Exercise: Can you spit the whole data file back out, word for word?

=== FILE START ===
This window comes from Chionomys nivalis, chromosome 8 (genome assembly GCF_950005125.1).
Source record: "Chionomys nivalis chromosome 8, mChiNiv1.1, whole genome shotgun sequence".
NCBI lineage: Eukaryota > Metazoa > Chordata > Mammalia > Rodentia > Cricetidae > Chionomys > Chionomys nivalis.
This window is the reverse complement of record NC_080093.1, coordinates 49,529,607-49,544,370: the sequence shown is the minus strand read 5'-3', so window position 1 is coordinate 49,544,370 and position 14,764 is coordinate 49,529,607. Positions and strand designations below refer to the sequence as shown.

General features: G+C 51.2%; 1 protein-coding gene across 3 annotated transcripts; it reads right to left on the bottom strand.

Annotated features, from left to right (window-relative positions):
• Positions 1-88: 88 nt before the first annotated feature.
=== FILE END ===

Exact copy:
This window comes from Chionomys nivalis, chromosome 8 (genome assembly GCF_950005125.1).
Source record: "Chionomys nivalis chromosome 8, mChiNiv1.1, whole genome shotgun sequence".
NCBI lineage: Eukaryota > Metazoa > Chordata > Mammalia > Rodentia > Cricetidae > Chionomys > Chionomys nivalis.
This window is the reverse complement of record NC_080093.1, coordinates 49,529,607-49,544,370: the sequence shown is the minus strand read 5'-3', so window position 1 is coordinate 49,544,370 and position 14,764 is coordinate 49,529,607. Positions and strand designations below refer to the sequence as shown.

General features: G+C 51.2%; 1 protein-coding gene across 3 annotated transcripts; it reads right to left on the bottom strand.

Annotated features, from left to right (window-relative positions):
• Positions 1-88: 88 nt before the first annotated feature.